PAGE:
by Gwen Moritz
Posted 7/10/2012 03:45 pm
Updated 1 year ago
The fine was ordered even as two other clients were arguing that Collier should not be able to discharge in bankruptcy court the combined $382,000 they gave him for CDs because the money was obtained by fraud. Collier filed for bankruptcy protection in July 2010.
The trial of the complaint by Nancy McGraw and Pfeifer Sutter Family LLC began Tuesday morning in Bankruptcy Judge John Mixon's court and was expected to continue all day. Among the witnesses scheduled to testify on Collier's behalf was Little Rock businessman Brent Bumpers.
Bumpers told ArkansasBusiness.com that he had never invested any money with Collier or any other Stanford broker. He did, however, ask Collier about the CDs in 2008, shortly after he sold his Brent & Sam's bakery, and he said Collier told him that the CDs were not insured or guaranteed in any way.
McGraw and the Pfeifer Sutter company claim that Collier intentionally defrauded them by telling them that the Stanford CDs were insured by the Federal Deposit Insurance Corp. Debts incurred by fraud are not dischargable through bankruptcy.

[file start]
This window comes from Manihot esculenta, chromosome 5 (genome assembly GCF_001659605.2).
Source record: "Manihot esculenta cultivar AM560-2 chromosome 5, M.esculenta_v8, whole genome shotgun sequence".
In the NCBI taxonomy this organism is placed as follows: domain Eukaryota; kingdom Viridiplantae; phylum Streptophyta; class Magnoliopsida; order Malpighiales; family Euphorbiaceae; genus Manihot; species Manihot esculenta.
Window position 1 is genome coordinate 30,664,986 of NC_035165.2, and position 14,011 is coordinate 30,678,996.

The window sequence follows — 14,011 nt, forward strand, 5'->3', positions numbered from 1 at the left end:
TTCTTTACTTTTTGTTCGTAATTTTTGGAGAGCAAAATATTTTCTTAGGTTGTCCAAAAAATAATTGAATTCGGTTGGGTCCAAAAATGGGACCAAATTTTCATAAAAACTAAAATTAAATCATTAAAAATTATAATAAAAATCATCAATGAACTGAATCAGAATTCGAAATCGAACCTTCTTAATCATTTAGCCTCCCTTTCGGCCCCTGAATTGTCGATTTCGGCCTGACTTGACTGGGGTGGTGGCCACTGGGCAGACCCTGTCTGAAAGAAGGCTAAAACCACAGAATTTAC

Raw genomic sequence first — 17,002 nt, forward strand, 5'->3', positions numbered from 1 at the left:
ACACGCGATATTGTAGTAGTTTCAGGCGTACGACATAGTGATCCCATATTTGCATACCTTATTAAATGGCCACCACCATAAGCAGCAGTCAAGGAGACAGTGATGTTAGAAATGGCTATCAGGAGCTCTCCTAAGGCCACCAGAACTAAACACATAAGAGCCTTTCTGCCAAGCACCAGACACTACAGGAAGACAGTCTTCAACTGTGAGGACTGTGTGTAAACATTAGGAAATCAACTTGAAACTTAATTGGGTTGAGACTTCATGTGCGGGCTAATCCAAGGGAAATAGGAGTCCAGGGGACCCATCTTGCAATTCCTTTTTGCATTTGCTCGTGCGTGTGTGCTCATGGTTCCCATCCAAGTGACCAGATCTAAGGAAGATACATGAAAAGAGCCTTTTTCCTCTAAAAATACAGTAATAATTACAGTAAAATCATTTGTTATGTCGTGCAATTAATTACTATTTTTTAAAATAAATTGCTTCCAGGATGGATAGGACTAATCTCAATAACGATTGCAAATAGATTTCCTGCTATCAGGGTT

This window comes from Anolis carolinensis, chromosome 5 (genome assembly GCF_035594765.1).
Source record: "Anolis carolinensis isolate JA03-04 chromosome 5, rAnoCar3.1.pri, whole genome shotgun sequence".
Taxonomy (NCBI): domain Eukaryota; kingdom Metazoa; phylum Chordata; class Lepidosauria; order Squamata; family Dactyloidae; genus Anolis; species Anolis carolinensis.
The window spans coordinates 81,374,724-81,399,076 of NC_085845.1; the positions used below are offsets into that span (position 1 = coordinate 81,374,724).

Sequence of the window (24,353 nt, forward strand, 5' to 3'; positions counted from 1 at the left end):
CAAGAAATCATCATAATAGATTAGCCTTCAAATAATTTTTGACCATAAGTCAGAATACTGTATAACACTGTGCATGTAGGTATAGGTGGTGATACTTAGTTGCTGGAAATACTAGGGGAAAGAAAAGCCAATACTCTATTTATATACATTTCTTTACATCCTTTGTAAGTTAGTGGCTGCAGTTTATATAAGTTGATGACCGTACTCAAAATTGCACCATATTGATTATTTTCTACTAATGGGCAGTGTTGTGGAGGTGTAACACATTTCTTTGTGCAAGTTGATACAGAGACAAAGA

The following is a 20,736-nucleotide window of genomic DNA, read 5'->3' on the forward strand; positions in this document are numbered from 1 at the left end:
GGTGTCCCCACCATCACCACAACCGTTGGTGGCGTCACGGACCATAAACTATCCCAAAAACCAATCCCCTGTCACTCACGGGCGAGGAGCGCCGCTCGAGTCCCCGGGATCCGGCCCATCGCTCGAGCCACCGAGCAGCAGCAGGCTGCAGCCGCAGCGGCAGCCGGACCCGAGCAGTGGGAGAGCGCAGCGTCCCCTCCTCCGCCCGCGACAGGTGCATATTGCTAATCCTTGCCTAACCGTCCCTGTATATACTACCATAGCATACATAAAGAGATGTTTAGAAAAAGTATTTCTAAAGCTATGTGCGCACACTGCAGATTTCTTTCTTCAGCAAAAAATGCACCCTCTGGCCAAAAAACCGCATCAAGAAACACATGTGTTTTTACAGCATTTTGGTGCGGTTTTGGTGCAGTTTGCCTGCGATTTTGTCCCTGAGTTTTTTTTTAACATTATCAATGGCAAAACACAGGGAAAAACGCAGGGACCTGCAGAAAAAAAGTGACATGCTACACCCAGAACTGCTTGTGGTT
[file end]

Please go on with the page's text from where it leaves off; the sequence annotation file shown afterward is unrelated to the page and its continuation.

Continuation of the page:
The client who inspired the $10,000 fine ordered Thursday bought $300,000 worth from Collier in the last days of December 2007.
Even Stanford's own sales material stated that the CDs were only being offered to accredited investors with net worth of at least $1 million and annual income of $200,000 or more. But Collier's client was over age 65, had a total invested portfolio of less than $700,000 and annual income of about $60,000.
"Collier's client has not received any money back from the $300,000 invested in the Stanford CDs with Collier," according to the order.
After the Stanford Group was shut down in March 2009, Collier joined the Little Rock office of Sterne Agee & Leach Inc. He left Sterne Agee last August and voluntarily terminated his registration as a broker-dealer at that time, according to Abshure's order.